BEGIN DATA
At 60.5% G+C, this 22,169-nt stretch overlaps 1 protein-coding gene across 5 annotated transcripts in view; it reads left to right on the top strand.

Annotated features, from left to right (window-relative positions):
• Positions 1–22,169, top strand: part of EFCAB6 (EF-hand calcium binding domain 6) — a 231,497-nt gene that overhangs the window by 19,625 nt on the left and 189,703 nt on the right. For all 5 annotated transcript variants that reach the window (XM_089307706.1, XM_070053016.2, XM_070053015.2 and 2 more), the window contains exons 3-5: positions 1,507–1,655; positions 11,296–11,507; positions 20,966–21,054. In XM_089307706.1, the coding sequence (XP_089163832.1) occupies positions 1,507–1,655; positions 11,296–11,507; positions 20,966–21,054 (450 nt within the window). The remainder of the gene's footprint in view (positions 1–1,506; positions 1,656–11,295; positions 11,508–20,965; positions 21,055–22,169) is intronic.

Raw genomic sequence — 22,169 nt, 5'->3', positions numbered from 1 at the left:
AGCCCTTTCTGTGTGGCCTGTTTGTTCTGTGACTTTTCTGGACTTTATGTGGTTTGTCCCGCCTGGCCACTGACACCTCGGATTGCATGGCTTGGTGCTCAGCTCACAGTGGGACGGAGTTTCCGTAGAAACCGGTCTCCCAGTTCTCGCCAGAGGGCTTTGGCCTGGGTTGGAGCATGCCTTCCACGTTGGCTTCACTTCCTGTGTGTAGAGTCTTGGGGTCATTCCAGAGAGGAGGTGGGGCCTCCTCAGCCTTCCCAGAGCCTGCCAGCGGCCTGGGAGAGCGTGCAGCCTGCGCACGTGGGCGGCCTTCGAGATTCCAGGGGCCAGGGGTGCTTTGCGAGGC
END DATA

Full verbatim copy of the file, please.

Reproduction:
At 60.5% G+C, this 22,169-nt stretch overlaps 1 protein-coding gene across 5 annotated transcripts in view; it reads left to right on the top strand.

Annotated features, from left to right (window-relative positions):
• Positions 1–22,169, top strand: part of EFCAB6 (EF-hand calcium binding domain 6) — a 231,497-nt gene that overhangs the window by 19,625 nt on the left and 189,703 nt on the right. For all 5 annotated transcript variants that reach the window (XM_089307706.1, XM_070053016.2, XM_070053015.2 and 2 more), the window contains exons 3-5: positions 1,507–1,655; positions 11,296–11,507; positions 20,966–21,054. In XM_089307706.1, the coding sequence (XP_089163832.1) occupies positions 1,507–1,655; positions 11,296–11,507; positions 20,966–21,054 (450 nt within the window). The remainder of the gene's footprint in view (positions 1–1,506; positions 1,656–11,295; positions 11,508–20,965; positions 21,055–22,169) is intronic.

Raw genomic sequence — 22,169 nt, 5'->3', positions numbered from 1 at the left:
AGCCCTTTCTGTGTGGCCTGTTTGTTCTGTGACTTTTCTGGACTTTATGTGGTTTGTCCCGCCTGGCCACTGACACCTCGGATTGCATGGCTTGGTGCTCAGCTCACAGTGGGACGGAGTTTCCGTAGAAACCGGTCTCCCAGTTCTCGCCAGAGGGCTTTGGCCTGGGTTGGAGCATGCCTTCCACGTTGGCTTCACTTCCTGTGTGTAGAGTCTTGGGGTCATTCCAGAGAGGAGGTGGGGCCTCCTCAGCCTTCCCAGAGCCTGCCAGCGGCCTGGGAGAGCGTGCAGCCTGCGCACGTGGGCGGCCTTCGAGATTCCAGGGGCCAGGGGTGCTTTGCGAGGC